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The Benefits of Choosing an Older Canine Companion

By Wendy Rose Gould
October 25, 2011 • 3 min. read
senior dog

It’s hard to resist a tiny puppy with its soft and floppy ears, big eyes, rounded frame, and squirmy tendencies. In fact, these irresistible factors are why they tend to be adopted from shelters so easily. Unfortunately, this means that older canines often have the exact opposite experience: they’re passed over for younger pups and sit in shelters for much longer, sometimes for the remainder of their life.

Though your first instinct may not be to adopt an older canine companion, we’re here to shout out the numerous benefits of choosing a senior dog over a puppy.

They’re Pretty Low-Key

The rambunctiousness of a puppy is super cute until it’s not. The truth is that puppies are very high maintenance and require a lot of attention, behavior-curbing, and training. This process is time-consuming, frustrating, and complicated, but you can bypass the whole ordeal by choosing a mature pup.

An older canine has likely already been potty-trained, isn’t going to ruin your favorite pair of shoes, wreak havoc on your furniture, or run you crazy trying to keep track of their every move. They’ve also likely been taught basic commands like “sit” and “stay.”

They Require Less Physical Activity

Older dogs still need exercise, but a walk around the block every day or throwing the ball a few times is often all they need. Conversely, puppies require constant physical activity, whether it’s playing with toys, going for a jog, hiking, or tussling. If you’re someone who doesn’t have a lot of time or energy to do those things, a mature dog is a better fit.

They’re More Predictable

When it comes to adopting an older canine, what you see is what you get. It’s hard to predict what sort of personality a young puppy will develop, but an older dog has already become the doggo they were meant to be! A goofy and aloof older canine will remain that way, a cuddly and sweet dog will remain that way, and a shy or nervous dog will remain that way.

They May Get Along Better with Your Kids

Puppies and middle-aged dogs can be fickle around children, easily annoyed by their grabby fingers and squealing voices. In their older age, mature dogs have mellowed out and are more willing to let their tails be tugged. That said, it’s always important to have your child meet a prospective pet before taking it home, and most animal shelters insist on this procedure.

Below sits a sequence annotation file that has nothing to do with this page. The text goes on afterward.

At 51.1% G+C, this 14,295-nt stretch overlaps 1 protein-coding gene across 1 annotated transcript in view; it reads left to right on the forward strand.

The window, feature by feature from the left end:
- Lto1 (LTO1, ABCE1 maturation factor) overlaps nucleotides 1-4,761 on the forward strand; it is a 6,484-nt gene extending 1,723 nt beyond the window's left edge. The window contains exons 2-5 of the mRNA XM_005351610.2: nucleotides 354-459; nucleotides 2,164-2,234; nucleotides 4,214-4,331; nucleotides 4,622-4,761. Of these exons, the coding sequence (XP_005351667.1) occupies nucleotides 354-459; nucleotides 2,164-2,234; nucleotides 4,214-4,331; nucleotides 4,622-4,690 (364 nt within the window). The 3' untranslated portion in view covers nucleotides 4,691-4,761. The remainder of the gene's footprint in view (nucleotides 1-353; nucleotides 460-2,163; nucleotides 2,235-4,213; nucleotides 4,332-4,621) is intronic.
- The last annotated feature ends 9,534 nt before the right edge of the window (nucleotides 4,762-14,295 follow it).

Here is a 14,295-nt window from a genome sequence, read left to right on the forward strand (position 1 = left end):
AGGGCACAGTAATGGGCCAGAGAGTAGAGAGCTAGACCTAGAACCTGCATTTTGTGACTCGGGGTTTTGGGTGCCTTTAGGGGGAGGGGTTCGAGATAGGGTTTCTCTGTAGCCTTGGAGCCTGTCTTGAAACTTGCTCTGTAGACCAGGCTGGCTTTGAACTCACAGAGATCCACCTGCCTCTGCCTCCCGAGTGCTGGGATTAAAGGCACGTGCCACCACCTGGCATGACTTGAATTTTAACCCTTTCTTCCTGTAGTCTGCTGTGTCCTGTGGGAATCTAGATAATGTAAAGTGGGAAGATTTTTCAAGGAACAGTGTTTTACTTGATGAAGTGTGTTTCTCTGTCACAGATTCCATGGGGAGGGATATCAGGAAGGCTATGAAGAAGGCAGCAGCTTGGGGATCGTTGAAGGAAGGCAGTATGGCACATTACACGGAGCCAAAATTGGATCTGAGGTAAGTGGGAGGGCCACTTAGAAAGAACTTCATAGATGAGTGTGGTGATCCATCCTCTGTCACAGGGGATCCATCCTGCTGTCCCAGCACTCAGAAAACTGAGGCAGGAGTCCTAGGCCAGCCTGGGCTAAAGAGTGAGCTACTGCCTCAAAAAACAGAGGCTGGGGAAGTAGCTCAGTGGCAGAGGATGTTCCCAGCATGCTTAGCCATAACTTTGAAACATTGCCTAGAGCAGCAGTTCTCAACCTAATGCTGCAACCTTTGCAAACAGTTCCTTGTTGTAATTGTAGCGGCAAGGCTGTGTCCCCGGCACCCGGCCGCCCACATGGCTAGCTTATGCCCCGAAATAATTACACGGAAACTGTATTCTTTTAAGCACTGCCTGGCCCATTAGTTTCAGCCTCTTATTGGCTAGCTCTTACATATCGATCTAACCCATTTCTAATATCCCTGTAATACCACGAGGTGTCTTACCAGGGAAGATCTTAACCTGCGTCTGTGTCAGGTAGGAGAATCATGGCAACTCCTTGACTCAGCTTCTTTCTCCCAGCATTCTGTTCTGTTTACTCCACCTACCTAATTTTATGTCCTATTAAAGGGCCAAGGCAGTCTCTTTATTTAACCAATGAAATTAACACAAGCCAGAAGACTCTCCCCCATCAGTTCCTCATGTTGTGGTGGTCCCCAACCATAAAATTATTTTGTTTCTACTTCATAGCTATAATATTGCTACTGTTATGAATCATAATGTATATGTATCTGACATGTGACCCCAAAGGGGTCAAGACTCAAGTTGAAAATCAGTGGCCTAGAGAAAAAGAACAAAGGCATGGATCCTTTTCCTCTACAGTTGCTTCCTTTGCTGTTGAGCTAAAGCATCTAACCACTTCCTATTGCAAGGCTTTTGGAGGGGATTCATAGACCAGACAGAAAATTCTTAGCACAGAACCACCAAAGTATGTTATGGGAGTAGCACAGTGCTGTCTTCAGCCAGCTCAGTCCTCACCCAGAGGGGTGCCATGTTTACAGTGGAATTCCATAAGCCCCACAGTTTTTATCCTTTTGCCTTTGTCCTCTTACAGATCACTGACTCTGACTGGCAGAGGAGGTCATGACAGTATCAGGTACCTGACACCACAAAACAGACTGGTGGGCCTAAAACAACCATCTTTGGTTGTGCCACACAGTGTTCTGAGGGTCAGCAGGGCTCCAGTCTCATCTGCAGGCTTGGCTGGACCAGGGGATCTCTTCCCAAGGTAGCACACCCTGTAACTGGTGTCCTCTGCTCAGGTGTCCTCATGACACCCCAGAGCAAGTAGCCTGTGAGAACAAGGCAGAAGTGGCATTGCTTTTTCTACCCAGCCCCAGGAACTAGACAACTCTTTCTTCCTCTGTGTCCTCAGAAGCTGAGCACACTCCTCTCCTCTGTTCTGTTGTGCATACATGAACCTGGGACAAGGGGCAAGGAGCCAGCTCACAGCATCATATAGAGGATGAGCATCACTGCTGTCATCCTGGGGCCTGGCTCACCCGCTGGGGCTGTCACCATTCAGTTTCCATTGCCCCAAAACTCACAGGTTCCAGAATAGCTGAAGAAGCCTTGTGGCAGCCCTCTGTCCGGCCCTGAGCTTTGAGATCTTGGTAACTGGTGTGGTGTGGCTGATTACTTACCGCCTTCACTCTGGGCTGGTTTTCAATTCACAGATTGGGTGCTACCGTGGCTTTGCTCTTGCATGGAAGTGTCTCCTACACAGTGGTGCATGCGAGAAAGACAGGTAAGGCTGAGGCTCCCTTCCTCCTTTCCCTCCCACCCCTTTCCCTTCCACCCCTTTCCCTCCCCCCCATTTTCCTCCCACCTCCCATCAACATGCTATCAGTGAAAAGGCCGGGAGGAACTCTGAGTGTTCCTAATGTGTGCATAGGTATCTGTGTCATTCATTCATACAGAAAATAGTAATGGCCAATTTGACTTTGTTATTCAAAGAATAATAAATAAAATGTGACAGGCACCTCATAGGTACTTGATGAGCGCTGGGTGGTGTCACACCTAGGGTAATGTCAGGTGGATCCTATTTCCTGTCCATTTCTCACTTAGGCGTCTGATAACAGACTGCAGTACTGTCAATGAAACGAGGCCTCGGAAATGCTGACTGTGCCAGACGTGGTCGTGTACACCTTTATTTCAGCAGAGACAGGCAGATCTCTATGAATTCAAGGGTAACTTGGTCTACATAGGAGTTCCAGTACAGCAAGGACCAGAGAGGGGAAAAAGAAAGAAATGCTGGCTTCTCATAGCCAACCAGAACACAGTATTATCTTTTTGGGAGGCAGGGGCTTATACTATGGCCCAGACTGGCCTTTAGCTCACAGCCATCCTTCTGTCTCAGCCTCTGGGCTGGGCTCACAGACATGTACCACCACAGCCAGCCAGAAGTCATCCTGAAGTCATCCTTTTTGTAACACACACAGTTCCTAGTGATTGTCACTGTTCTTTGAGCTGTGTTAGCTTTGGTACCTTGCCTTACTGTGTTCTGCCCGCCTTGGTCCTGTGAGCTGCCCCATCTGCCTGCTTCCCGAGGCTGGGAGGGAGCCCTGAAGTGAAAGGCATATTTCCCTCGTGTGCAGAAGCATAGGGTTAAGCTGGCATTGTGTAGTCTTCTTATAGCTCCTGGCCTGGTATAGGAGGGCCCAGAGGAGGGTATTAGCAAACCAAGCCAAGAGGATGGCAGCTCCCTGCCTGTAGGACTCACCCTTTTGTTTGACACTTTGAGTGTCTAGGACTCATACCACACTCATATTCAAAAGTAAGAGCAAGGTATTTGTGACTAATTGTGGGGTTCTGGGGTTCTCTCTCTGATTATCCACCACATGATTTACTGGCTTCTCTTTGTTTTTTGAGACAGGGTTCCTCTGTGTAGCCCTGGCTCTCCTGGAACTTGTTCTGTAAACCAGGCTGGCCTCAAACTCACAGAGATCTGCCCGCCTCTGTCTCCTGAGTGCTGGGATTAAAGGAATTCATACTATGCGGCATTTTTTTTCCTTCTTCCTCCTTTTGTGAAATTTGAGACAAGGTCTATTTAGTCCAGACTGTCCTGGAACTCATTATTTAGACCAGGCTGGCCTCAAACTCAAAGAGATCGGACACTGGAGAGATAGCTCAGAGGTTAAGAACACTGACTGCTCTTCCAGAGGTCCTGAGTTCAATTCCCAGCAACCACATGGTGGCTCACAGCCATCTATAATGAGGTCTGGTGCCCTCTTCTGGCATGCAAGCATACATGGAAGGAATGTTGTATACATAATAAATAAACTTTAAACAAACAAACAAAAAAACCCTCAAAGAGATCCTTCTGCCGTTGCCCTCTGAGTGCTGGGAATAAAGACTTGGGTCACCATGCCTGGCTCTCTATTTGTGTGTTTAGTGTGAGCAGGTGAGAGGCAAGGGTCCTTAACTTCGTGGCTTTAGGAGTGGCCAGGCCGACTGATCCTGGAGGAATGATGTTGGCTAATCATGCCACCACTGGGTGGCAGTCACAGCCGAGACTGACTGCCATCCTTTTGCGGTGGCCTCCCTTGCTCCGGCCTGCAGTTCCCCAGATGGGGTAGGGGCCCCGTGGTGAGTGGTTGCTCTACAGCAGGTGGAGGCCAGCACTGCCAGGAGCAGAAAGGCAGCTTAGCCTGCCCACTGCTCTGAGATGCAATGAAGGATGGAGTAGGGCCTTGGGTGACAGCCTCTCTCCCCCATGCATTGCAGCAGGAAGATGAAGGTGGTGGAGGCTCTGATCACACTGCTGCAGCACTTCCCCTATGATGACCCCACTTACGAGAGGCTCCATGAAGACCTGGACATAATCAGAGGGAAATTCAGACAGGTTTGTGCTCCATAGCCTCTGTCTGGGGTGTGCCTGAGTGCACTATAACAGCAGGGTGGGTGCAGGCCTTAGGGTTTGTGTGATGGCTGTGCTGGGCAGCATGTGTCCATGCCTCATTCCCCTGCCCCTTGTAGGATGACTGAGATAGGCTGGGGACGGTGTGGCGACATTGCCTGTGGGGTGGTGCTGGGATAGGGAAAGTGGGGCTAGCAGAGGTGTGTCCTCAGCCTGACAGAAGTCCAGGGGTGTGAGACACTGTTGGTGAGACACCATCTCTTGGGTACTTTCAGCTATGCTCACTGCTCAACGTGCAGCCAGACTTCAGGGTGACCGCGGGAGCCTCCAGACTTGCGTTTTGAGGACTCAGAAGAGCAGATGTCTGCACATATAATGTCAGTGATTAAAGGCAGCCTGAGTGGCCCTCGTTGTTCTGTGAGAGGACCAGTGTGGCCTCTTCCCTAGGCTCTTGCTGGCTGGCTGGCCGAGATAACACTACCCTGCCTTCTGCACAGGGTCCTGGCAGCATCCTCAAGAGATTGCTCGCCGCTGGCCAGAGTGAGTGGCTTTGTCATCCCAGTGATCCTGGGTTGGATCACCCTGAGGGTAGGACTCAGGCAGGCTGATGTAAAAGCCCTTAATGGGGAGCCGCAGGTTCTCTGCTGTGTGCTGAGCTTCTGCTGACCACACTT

They’re Still Trainable

Don’t believe the saying, “you can’t teach an old trick new tricks.” You can, in fact, teach a mature canine all sorts of new tricks, and you can also curb any non-ideal behaviors. You may even find that your mature canine happily laps up the mental and physical stimulation.

They Still Have So Much Love to Give

Puppies may seem extra lovable, but don’t let the frosted muzzle of an older canine fool you into thinking they don’t have the same amount of love to give. Though they are older, mature pups are eager to love and be loved, and taking one home from the shelter will make you their hero.

Considerations to Keep in Mind When Adopting a Senior Canine

There are a few things to keep in mind when adopting an older dog. Though it’s not always the case, some older canines do experience more health problems. (That’s not to say puppies or middle-aged dogs are immune, though.) Whatever age your pup, pet health insurance can help cover most or all of your pet’s medical expenses.

Another concern you may have is not being able to spend enough time with your senior pet before they pass away. While it’s true that you may not get as many years with a mature canine as you would a puppy, those twilight years can still be highly rewarding and nurturing for both of you.

Is fostering a dog the right move for you? Read through our checklist here. And if you’re curious about how much pet health insurance may cost, you can get a quick and free quote here.

wendy gould
By Wendy Rose Gould

Wendy Rose Gould is a freelance lifestyle reporter based in Phoenix, Arizona. She has been in journalism for over a decade, and has been freelancing almost that entire time. In addition to lifestyle reporting, she also works with brands to create marketing content for their websites and blogs.

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